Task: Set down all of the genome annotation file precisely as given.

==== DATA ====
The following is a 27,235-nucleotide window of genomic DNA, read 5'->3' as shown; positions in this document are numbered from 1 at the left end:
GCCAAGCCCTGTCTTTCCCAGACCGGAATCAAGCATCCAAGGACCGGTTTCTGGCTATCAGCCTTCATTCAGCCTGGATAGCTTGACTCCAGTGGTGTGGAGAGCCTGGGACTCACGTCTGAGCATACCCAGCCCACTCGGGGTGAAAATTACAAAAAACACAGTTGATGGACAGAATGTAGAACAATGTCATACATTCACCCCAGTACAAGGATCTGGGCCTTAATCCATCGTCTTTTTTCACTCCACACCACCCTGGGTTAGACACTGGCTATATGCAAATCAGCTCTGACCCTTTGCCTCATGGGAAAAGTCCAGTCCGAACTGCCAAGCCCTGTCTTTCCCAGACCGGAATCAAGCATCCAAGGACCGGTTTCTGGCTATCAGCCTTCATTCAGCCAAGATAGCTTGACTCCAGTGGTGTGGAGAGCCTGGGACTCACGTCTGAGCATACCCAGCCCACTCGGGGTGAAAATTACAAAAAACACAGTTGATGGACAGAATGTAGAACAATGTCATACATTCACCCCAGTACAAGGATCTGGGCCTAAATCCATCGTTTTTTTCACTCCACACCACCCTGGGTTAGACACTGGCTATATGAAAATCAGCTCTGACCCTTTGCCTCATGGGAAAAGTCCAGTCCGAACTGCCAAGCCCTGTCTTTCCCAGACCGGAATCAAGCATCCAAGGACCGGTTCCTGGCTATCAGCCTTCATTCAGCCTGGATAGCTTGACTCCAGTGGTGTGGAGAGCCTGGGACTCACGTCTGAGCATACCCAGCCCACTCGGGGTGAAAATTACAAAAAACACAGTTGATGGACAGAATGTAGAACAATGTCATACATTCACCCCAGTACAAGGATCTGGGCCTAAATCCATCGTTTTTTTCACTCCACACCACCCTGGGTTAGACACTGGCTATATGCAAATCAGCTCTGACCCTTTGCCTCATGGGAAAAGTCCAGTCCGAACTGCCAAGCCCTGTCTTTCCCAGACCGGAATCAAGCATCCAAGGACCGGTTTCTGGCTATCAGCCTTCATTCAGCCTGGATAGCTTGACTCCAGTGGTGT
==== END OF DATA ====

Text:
The following is a 27,235-nucleotide window of genomic DNA, read 5'->3' as shown; positions in this document are numbered from 1 at the left end:
GCCAAGCCCTGTCTTTCCCAGACCGGAATCAAGCATCCAAGGACCGGTTTCTGGCTATCAGCCTTCATTCAGCCTGGATAGCTTGACTCCAGTGGTGTGGAGAGCCTGGGACTCACGTCTGAGCATACCCAGCCCACTCGGGGTGAAAATTACAAAAAACACAGTTGATGGACAGAATGTAGAACAATGTCATACATTCACCCCAGTACAAGGATCTGGGCCTTAATCCATCGTCTTTTTTCACTCCACACCACCCTGGGTTAGACACTGGCTATATGCAAATCAGCTCTGACCCTTTGCCTCATGGGAAAAGTCCAGTCCGAACTGCCAAGCCCTGTCTTTCCCAGACCGGAATCAAGCATCCAAGGACCGGTTTCTGGCTATCAGCCTTCATTCAGCCAAGATAGCTTGACTCCAGTGGTGTGGAGAGCCTGGGACTCACGTCTGAGCATACCCAGCCCACTCGGGGTGAAAATTACAAAAAACACAGTTGATGGACAGAATGTAGAACAATGTCATACATTCACCCCAGTACAAGGATCTGGGCCTAAATCCATCGTTTTTTTCACTCCACACCACCCTGGGTTAGACACTGGCTATATGAAAATCAGCTCTGACCCTTTGCCTCATGGGAAAAGTCCAGTCCGAACTGCCAAGCCCTGTCTTTCCCAGACCGGAATCAAGCATCCAAGGACCGGTTCCTGGCTATCAGCCTTCATTCAGCCTGGATAGCTTGACTCCAGTGGTGTGGAGAGCCTGGGACTCACGTCTGAGCATACCCAGCCCACTCGGGGTGAAAATTACAAAAAACACAGTTGATGGACAGAATGTAGAACAATGTCATACATTCACCCCAGTACAAGGATCTGGGCCTAAATCCATCGTTTTTTTCACTCCACACCACCCTGGGTTAGACACTGGCTATATGCAAATCAGCTCTGACCCTTTGCCTCATGGGAAAAGTCCAGTCCGAACTGCCAAGCCCTGTCTTTCCCAGACCGGAATCAAGCATCCAAGGACCGGTTTCTGGCTATCAGCCTTCATTCAGCCTGGATAGCTTGACTCCAGTGGTGT